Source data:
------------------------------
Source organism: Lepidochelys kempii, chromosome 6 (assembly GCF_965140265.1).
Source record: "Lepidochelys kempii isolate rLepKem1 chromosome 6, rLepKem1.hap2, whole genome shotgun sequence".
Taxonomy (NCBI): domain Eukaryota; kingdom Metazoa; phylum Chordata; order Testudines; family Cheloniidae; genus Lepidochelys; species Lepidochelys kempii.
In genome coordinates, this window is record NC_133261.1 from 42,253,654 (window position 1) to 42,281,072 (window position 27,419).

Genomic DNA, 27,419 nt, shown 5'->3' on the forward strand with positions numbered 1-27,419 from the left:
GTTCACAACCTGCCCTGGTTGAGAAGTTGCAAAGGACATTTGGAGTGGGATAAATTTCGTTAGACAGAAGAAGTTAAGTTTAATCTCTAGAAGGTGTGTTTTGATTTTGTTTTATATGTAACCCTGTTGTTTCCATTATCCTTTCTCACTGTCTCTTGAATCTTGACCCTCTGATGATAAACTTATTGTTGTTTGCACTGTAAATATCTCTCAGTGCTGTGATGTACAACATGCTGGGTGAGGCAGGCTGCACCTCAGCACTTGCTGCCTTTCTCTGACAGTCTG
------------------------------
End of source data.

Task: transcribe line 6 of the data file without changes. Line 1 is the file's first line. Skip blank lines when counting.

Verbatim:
GTTCACAACCTGCCCTGGTTGAGAAGTTGCAAAGGACATTTGGAGTGGGATAAATTTCGTTAGACAGAAGAAGTTAAGTTTAATCTCTAGAAGGTGTGTTTTGATTTTGTTTTATATGTAACCCTGTTGTTTCCATTATCCTTTCTCACTGTCTCTTGAATCTTGACCCTCTGATGATAAACTTATTGTTGTTTGCACTGTAAATATCTCTCAGTGCTGTGATGTACAACATGCTGGGTGAGGCAGGCTGCACCTCAGCACTTGCTGCCTTTCTCTGACAGTCTG